May 23, 2024

ALS Immune Findings Yield Important Results

A new study by Dr. Benjamin Murdock uncovers important information that will shape therapeutic strategy, diagnosis, and prognosis in ALS.

Previous research by Robert A. Epstein and Joan M. Chernoff-Epstein Emerging Scholar Benjamin Murdock, Ph.D., has shown that multiple immune cell types likely contribute to ALS progression and survival.  He has also discovered that the immune system of ALS patients differs based on specific demographics (age and sex).  His new study sought to determine which immune cells and pathways affect ALS and whether this effect changes with different patient demographics.

To do that, Dr. Murdock and his team combined multiple immune markers into a single analysis, examining their association with disease progression and survival in groups of patients separated by age and sex.  They also wanted to determine if adding immune markers to predictive models of ALS improved accuracy.

What did they find?

Multiple immune markers were associated with ALS progression and survival, including neutrophils, lymphocytes, natural killer (NK) cells, specific NK cell subpopulations and surface proteins.  Also, these associations were, in fact, age- and sex-specific, and each group (younger women, younger men, older women, and older men) had a different immune “fingerprint,” suggesting that how the immune system works in ALS differs based on a patient’s age and sex.  Furthermore, when they created predictive models for a patient’s future disease course, they found that adding immune markers dramatically increased the predictive power of the models.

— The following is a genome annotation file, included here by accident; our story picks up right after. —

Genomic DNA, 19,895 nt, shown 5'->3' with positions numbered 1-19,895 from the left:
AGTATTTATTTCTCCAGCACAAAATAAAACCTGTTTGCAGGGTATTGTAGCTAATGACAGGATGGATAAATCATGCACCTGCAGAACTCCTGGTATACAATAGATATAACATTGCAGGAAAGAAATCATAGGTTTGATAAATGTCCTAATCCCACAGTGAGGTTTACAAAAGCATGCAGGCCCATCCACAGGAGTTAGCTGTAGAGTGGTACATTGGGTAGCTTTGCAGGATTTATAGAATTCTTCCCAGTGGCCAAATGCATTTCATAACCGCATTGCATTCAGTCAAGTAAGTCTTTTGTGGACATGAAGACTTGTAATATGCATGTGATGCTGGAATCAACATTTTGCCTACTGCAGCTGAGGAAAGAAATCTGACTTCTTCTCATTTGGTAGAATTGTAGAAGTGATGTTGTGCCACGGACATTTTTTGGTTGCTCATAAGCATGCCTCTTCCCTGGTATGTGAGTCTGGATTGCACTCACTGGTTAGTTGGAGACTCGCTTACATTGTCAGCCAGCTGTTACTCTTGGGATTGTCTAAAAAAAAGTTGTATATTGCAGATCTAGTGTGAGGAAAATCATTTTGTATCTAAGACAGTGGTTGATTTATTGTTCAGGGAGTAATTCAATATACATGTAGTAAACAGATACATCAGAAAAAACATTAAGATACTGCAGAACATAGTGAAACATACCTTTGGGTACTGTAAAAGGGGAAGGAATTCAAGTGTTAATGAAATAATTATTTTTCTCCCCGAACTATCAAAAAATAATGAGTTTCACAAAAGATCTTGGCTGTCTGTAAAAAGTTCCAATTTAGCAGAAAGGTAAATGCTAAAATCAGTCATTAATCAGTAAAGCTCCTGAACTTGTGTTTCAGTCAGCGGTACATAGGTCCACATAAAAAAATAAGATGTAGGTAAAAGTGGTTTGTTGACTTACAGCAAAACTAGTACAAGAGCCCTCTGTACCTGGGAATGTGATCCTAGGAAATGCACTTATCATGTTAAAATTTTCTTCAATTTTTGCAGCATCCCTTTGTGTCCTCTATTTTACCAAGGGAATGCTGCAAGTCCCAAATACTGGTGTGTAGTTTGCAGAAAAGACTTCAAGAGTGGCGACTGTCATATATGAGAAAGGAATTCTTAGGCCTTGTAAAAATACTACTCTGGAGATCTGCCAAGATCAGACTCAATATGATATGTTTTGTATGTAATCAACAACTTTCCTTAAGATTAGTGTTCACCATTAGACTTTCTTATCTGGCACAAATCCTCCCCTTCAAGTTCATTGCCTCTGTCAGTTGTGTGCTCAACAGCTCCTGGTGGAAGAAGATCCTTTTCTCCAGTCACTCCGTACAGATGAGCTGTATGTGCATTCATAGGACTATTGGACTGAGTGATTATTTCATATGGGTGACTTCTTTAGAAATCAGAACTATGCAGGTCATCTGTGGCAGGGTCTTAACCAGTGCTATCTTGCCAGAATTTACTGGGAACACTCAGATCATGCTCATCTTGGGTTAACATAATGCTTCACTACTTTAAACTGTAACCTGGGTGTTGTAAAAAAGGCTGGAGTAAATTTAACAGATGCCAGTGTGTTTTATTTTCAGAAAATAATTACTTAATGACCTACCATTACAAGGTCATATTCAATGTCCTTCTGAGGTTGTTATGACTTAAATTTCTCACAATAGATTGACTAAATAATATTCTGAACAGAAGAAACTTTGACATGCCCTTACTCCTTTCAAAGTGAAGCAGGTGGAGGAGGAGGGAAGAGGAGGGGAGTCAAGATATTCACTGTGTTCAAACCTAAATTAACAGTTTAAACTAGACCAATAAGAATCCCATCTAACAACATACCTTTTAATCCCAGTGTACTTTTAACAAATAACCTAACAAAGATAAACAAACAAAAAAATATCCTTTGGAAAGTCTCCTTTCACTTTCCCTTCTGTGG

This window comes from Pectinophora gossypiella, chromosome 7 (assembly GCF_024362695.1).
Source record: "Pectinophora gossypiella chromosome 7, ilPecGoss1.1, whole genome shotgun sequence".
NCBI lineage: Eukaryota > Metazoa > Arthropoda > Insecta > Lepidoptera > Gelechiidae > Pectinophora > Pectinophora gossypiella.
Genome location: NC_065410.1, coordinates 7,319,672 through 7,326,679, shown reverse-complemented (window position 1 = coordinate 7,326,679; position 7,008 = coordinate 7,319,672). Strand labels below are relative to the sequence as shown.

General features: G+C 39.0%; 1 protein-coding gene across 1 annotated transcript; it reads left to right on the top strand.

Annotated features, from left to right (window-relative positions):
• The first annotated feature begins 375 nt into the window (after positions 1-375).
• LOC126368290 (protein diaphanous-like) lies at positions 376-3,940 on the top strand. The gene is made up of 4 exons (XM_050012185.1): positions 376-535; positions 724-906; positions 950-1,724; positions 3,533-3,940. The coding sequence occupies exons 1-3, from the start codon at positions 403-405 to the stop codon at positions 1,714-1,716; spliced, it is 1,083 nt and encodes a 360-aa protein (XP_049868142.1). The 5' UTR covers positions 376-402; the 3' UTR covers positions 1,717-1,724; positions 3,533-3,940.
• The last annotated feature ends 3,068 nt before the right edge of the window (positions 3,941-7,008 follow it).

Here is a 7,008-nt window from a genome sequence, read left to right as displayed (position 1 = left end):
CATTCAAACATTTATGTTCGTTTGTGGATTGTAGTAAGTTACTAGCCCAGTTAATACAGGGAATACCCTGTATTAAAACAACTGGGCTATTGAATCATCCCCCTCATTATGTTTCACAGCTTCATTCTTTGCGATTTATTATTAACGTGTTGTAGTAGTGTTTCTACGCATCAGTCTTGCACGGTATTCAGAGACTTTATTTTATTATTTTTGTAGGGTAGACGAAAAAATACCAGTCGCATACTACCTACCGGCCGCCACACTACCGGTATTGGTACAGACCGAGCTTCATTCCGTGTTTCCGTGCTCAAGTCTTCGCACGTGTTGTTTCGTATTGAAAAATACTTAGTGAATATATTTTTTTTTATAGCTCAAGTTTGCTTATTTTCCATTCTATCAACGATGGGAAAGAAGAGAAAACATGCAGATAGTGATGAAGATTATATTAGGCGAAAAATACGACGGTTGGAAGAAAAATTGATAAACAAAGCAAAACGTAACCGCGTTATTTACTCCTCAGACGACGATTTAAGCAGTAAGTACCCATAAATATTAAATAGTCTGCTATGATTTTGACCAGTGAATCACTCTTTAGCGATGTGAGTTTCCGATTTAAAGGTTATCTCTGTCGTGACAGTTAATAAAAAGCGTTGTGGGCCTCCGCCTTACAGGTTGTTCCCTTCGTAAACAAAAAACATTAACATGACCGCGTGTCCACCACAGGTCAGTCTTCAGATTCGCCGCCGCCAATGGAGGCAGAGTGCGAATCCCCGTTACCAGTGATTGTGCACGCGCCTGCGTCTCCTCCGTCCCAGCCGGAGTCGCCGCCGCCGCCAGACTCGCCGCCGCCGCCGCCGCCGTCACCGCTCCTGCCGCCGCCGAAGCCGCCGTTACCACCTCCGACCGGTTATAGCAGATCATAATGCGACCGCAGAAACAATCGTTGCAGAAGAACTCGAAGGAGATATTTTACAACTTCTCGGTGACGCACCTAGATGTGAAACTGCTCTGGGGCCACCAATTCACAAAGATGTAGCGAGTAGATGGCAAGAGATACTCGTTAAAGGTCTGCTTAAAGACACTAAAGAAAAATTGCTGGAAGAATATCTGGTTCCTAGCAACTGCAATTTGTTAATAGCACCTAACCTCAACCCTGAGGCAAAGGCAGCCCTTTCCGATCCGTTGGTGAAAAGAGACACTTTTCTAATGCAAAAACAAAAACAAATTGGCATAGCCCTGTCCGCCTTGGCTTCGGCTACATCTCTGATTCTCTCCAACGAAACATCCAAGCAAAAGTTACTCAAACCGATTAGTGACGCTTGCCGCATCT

What does this mean for patients?

“Our findings suggest that previous immune-based clinical trials may have failed because different groups of patients require different treatment strategies, since they have different immune markers,” explained Dr. Murdock.  “Simply treating every ALS patient with the same immune drug may not be a viable strategy.”

He explained that future studies should account for a patient’s demographics and revisit former clinical trials to determine whether previously failed drugs may be effective in specific patient groups. In addition, the increase in short-term prediction accuracy suggests that immune markers can be used to indicate future disease diagnosis and prognosis.

Additional authors include Bangyao Zhao, BS, Kristen D. Pawlowski, Joshua P. Famie, BS, Caroline E. Piecuch, BS, Ian F. Webber-Davis, BS, Samuel J. Teener, BS, Eva L. Feldman, MD, PhD, Lili Zhao, PhD, and Stephen A. Goutman, MD, MS.

Paper cited: “Peripheral Immune Profiles Predict ALS Progression in an Age- and Sex-Dependent Manner” Neurology Neuroinflammation & Neuroimmunology. DOI: 10.1212/NXI.0000000000200241